After staff filed the second time extension request, the memo continued, “FDEM and FEMA notified staff via email and then a conference call in November 2019 that, instead of deferring storm damage repair until 2026, Sarasota County should consider an interim project using sand transported by dump trucks from an inland sand mine …”
The total estimated cost of the South Siesta project would be $6,300,300, Herman noted during her June 3 presentation. That reflects the expense of $68 per cubic yard of sand. The county would be responsible for 12.5% of the total, which is expected to be $787,537, according to another slide she showed the commissioners.
FDEM and FEMA would reimburse the county for the remaining $5,512,762.50, the slide said. The actual amount will depend on FEMA’s assessment of the cost, after the initiative has been completed, Herman pointed out.
If the county went ahead and pursued the truck haul project, Herman explained, that could delay the next overall restoration of the area to 2028 and give the county’s beach renourishment fund an opportunity to build back up.
Later that same day, Herman noted that that fund, to which a portion of the county’s Tourist Development Tax — or “bed tax” — revenue is allocated, would be paying for a significant portion of the Manasota Key Beach Renourishment Project completed in April. (See the related story in this issue.)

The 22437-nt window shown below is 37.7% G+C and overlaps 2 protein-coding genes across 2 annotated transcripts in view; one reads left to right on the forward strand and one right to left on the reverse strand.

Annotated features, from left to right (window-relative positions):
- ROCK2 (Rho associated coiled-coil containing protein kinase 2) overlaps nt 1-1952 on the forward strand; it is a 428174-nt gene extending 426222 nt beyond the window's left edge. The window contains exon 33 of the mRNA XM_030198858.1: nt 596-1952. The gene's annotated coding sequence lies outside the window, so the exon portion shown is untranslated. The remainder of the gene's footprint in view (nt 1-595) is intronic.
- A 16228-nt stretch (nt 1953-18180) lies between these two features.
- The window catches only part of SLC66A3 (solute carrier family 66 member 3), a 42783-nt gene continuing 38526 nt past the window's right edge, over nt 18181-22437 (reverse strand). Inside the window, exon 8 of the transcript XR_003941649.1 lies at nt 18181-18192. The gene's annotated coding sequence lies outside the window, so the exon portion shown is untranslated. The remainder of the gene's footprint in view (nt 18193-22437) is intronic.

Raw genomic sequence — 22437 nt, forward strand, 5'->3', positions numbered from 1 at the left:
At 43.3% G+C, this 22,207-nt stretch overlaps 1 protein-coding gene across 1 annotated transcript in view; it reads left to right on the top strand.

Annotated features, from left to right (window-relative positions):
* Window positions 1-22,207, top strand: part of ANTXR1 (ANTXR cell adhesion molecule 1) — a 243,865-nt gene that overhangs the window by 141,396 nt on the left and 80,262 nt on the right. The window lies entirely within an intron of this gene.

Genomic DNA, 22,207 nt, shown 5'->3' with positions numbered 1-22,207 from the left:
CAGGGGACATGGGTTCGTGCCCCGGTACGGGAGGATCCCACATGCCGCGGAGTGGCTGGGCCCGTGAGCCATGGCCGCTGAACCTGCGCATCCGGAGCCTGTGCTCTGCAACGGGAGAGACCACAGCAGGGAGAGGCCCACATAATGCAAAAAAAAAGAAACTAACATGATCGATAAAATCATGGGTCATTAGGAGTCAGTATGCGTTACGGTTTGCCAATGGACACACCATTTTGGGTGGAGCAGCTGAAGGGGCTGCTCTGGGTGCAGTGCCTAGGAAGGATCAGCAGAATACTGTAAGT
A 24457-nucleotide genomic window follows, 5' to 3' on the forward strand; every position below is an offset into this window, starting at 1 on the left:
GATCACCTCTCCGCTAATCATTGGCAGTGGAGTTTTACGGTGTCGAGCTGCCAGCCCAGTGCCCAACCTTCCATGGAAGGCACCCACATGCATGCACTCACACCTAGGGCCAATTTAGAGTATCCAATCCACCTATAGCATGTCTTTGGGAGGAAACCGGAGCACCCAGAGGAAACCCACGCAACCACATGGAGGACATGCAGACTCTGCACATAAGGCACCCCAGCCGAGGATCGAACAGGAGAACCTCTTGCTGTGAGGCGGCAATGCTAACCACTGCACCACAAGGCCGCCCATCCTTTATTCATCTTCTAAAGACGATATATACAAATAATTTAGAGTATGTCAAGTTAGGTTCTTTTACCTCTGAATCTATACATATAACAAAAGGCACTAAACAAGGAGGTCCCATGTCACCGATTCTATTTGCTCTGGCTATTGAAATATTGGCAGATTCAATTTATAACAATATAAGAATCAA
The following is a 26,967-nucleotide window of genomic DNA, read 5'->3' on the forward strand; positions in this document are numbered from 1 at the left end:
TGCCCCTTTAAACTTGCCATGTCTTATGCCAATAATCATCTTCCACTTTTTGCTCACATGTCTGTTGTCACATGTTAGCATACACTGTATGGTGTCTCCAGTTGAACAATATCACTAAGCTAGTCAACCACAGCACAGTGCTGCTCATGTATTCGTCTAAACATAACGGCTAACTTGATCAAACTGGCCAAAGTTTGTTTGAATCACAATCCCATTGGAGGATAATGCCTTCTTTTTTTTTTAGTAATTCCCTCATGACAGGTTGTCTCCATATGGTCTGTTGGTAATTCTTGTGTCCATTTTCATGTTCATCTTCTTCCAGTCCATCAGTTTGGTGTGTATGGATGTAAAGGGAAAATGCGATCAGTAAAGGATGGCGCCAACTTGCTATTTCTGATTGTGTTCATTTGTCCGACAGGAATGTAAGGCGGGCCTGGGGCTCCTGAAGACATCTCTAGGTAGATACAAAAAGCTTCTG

Herman told the commissioners that, with their concurrence, staff would plan on the truck haul project on south Siesta in the 2024 fiscal year, which will start on Oct. 1, 2023. In other words, she said, “It’s still not going to happen tomorrow.”
The staff memo also noted, “Interim projects are frequently used to maintain ‘hot spot’ areas of erosion and prolong the life of a constructed nourishment project. … The south end of the project area would be the focus of this interim project as it has been the area of the greatest losses of sand both from the Hurricane Hermine disaster [and gradual erosion].”
“Reimbursements from FEMA are anticipated after completion of major milestones of the project (design, construction, post-construction, monitoring),” another of Herman’s slides said. The first money coming into the county would be expected in the 2022 or 2023 fiscal year, Herman added.
Board approval and caution
Commissioner Alan Maio made the motion to approve staff’s recommendation, which was to authorize County Administrator Jonathan Lewis, or Lewis’ designee, to notify FEMA of the county’s intent to proceed with developing a scope of work for the truck-haul project and revising estimates of the sand replacement.
Commissioner Charles Hines seconded the motion.
“Once again, staff has really done an excellent job,” Maio said.
His very first meeting after his election to the board in November 2014, he noted, was with residents of the South Siesta Key Renourishment Project area, as county staff was planning for the second initiative at that time.
The first placement of new sand on south Siesta was completed in 2006, Herman had pointed out.
“This is a lesson for all of us that this will never end,” Maio said of the need to keep restoring the beach for tourism and recreational benefits.
Hines also stressed, “Communication on this one’s going to be huge,” so members of the public will understand why the county will have trucks bringing in new sand. He told Herman that staff would have to ensure that such outreach takes place.
“Yes, sir,” she replied.
“Just absolutely great example of leveraging the local taxpayer dollars” to obtain the majority of the funding from the state and federal governments, Chair Michael Moran added just before the vote.